From the perspective of scientific inquiry, assaulting an extraordinary hypothesis is the only way to keep oneself honest when peering into claims of the fantastic.  The history of science shows us that if such a claim is true, no matter how hard it is attacked, it stands up to even the most caustic scientific scrutiny and can even lead to a revolution in understanding.  If such a claim does not stand up, where the claim scientifically falls down often leads to researchers on an entirely unexpected journey toward an increased understanding of either the universe around us or human nature – or both.

 

Semper Exploro!

Ben McGee

_____

Ben McGee is a member of the Chasing UFOs team.  A true skeptic by nature, Ben is Chasing UFOs’ resident scientist.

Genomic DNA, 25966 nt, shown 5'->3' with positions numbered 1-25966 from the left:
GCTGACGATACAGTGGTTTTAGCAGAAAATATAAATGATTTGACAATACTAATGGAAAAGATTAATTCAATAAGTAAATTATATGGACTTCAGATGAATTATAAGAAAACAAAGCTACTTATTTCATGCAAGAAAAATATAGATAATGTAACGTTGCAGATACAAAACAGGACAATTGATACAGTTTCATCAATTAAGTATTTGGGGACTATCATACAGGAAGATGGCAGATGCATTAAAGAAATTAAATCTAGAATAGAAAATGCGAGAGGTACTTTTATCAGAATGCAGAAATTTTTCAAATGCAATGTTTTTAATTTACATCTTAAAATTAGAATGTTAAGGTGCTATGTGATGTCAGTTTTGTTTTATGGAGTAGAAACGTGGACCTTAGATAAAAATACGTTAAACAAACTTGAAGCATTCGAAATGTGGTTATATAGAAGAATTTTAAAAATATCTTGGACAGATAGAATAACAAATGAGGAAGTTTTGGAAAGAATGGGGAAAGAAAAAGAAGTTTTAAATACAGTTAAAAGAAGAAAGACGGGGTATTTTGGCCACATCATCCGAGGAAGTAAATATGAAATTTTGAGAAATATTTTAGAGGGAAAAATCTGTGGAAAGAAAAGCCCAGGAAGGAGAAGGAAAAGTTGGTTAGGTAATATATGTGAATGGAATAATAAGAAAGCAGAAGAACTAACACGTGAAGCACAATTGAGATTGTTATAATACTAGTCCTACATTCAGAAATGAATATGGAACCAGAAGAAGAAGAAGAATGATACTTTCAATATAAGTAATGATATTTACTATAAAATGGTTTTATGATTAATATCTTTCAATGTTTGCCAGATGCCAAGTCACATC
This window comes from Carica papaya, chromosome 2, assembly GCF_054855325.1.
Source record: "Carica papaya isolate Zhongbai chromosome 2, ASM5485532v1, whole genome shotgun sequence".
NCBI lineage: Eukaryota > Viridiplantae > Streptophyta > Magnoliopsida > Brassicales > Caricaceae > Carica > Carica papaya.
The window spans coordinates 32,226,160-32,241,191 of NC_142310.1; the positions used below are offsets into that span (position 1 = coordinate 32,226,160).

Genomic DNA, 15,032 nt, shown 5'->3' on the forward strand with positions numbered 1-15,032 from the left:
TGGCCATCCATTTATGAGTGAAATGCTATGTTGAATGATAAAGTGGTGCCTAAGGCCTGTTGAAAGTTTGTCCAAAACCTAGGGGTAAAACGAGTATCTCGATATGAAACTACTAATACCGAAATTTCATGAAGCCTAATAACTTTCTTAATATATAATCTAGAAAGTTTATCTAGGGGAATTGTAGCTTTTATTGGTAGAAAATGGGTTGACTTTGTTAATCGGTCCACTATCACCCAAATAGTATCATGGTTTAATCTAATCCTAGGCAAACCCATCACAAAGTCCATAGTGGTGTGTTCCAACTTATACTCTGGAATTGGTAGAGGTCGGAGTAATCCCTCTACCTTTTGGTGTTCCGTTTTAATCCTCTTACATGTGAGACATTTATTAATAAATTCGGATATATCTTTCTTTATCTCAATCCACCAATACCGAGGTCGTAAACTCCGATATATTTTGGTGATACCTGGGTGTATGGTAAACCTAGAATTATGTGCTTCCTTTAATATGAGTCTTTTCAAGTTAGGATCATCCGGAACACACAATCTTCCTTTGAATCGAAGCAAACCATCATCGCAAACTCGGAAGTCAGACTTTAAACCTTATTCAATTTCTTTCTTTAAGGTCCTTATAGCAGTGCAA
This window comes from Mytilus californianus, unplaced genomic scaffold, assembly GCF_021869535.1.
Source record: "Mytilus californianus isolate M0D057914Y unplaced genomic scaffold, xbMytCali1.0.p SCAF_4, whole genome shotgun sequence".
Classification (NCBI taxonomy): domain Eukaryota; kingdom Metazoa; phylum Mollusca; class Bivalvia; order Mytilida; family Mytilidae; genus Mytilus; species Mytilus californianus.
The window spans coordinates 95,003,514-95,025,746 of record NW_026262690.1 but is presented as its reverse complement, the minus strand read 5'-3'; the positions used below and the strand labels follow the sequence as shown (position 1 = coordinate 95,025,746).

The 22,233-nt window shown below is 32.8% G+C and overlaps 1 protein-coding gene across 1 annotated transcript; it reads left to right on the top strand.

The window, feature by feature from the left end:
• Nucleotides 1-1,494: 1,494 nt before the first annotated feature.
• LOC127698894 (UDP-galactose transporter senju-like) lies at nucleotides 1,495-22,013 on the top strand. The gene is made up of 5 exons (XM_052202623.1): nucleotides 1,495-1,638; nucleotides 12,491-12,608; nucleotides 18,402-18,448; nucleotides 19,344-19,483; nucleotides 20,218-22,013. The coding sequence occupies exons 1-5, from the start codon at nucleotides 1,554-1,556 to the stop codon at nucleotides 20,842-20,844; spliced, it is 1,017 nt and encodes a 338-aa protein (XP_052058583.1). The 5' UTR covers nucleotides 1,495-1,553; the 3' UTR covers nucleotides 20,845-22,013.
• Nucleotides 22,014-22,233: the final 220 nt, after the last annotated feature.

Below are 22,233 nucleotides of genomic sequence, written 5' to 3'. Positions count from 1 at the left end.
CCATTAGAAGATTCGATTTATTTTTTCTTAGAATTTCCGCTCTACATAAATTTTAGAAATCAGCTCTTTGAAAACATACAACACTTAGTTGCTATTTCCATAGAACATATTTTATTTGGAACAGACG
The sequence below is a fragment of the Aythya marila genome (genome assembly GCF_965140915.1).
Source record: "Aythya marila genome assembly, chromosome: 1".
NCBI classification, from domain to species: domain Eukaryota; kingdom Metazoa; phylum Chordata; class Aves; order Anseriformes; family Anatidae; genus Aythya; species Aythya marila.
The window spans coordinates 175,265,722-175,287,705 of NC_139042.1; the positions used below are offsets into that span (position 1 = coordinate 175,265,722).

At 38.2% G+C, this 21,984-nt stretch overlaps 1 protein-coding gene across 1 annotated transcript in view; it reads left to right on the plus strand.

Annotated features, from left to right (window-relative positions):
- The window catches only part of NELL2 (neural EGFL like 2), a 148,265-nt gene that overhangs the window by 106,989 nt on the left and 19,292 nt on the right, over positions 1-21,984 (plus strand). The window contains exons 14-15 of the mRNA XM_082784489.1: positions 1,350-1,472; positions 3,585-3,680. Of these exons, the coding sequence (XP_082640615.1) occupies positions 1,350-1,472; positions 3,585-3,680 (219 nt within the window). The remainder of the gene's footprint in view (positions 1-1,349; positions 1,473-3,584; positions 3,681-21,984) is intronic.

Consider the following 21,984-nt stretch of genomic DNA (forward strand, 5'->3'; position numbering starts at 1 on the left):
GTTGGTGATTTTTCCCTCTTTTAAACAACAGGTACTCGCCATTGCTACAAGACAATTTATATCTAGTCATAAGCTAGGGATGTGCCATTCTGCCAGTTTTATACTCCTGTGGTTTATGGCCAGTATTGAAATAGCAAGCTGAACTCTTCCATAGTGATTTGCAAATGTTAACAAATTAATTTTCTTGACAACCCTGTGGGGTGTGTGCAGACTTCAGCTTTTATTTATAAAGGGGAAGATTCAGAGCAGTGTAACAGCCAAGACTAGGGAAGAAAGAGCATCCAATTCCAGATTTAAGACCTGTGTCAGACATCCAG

Get to know Ben and the rest of the Chasing UFOs team, Fridays at 10P et/pt. And be sure to check back to the blog Friday night for Ben’s post-show wrap-up.

Comments

  1. Dave E.
    Virginia
    August 4, 2012, 11:08 pm

    Guys, I have to tell you, your show is horrible. The only reason I keep watching is out of sheer curiosity – like watching a train wreck in slow motion. You guys spend more time looking down and getting spooked by the wild life in your night time ‘investigative’ settings than anything else. Ben, you are the ONLY voice of reason in this comedy act. And the producers, what is wrong with them? Playing Hawaiian music in a Florida setting?! Are you kidding me? My wife and I were howling! LOL That whole scene where you guys are sneaking up on the Space Center, what was that about? So then the show turns into this thing where you guys are getting chased out of sensitive areas. Its just plain stupid. Some of the supposed UFO footage is so blatantly identifiable its ridiculous. The supposed alien spacecraft flying by a shuttle launch… in a split second I said, “Insects!” and your teammates are all bug-a-boo’d over the aliens. Completely laughable.